تجزیه و تحلیل عملکرد سیستم های نقشه برداری توزیع در معماری های جداسازی ID / جایگزین
|کد مقاله||سال انتشار||مقاله انگلیسی||ترجمه فارسی||تعداد کلمات|
|28456||2014||10 صفحه PDF||سفارش دهید||7362 کلمه|
Publisher : Elsevier - Science Direct (الزویر - ساینس دایرکت)
Journal : Journal of Network and Computer Applications, Volume 39, March 2014, Pages 223–232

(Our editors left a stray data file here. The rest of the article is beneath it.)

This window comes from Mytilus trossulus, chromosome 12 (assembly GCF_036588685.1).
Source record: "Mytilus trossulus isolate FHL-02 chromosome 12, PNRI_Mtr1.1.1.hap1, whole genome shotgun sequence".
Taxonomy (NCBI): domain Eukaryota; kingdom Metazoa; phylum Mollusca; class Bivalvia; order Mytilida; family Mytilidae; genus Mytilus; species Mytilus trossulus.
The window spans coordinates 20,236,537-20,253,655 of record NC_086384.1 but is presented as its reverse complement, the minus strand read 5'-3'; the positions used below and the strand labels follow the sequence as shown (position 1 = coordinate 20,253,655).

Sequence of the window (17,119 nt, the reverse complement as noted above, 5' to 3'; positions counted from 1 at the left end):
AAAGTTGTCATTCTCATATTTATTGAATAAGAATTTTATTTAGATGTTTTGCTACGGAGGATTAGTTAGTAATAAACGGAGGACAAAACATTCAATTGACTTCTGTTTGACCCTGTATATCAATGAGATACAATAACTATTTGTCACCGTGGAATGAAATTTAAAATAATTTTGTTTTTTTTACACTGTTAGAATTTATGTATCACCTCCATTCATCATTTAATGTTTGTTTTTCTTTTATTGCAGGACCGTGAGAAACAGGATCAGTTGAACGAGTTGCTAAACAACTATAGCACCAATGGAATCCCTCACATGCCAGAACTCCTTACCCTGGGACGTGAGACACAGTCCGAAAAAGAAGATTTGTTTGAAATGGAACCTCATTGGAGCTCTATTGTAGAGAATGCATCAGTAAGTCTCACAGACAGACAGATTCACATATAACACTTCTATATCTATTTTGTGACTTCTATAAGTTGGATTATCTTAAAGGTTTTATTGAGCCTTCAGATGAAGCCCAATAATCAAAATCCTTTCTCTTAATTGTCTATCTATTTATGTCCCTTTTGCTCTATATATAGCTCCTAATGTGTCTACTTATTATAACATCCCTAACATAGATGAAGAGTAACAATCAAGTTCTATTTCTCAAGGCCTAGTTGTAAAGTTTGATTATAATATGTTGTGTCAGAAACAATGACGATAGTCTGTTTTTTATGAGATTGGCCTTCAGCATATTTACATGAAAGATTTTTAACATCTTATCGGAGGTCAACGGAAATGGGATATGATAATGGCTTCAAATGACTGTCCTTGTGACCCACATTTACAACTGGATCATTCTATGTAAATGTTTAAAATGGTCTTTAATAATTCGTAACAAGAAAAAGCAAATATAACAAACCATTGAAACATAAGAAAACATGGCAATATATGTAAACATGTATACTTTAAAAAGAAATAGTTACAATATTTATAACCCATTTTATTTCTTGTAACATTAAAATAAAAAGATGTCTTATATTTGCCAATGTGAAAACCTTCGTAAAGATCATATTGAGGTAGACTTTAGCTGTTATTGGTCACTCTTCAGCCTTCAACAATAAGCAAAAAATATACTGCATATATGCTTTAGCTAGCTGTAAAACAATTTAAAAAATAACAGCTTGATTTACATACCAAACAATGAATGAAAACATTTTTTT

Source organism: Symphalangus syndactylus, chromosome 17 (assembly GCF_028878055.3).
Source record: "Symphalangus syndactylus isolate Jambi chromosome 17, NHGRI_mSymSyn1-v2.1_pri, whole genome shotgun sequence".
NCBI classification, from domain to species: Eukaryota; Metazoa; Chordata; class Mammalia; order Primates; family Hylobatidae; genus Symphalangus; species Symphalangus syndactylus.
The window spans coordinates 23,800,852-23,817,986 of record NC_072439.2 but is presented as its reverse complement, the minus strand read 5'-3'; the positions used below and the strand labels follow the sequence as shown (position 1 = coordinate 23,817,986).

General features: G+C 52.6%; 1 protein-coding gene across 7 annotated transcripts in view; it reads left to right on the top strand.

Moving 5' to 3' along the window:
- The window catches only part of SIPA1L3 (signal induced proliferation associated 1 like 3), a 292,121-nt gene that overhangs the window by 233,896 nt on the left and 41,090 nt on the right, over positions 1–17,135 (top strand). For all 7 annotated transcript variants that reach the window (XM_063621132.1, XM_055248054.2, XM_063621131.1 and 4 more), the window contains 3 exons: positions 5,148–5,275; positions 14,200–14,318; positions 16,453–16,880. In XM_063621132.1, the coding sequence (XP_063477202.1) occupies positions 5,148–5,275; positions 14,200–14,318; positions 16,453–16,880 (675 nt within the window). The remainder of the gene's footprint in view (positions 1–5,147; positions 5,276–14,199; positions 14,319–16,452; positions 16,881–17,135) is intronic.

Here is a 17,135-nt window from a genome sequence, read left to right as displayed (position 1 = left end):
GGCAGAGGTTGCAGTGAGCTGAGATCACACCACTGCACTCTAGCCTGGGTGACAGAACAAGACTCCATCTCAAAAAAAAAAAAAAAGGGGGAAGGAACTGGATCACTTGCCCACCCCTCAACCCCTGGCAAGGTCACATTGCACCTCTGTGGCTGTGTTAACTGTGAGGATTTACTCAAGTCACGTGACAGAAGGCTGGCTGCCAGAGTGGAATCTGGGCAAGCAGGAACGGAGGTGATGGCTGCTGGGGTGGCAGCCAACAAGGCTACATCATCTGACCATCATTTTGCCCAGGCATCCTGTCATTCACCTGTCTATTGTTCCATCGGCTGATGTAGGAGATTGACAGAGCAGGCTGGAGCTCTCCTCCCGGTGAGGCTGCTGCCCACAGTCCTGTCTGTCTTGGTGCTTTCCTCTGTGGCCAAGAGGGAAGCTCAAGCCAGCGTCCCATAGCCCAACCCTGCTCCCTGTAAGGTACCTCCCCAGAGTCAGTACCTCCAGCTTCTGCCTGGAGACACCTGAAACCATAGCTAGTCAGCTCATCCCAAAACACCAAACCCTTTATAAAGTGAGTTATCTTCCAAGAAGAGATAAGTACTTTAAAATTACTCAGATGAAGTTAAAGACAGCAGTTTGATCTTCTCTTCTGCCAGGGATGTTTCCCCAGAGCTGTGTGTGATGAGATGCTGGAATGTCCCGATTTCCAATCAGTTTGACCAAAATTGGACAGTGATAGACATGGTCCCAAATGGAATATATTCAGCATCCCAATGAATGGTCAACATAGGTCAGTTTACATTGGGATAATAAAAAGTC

An ID/locator separation architecture is one of the most recognized technologies that enable the Future Internet. In ID/locator separation architecture, an ID/locator mapping system is indispensable to provide location management in mobile environments. This paper conducts a comparative study on two different ID/locator mapping approaches: centralized and distributed ID/locator mapping systems. We develop analytical models on the signaling cost incurred in location update and location query procedures of the centralized and distributed ID/locator mapping systems. Numerical results demonstrate that the distributed ID/locator mapping system with enhanced distributed hash table (DHT) has comparable signaling cost to the centralized ID/locator mapping system while providing higher scalability and robustness.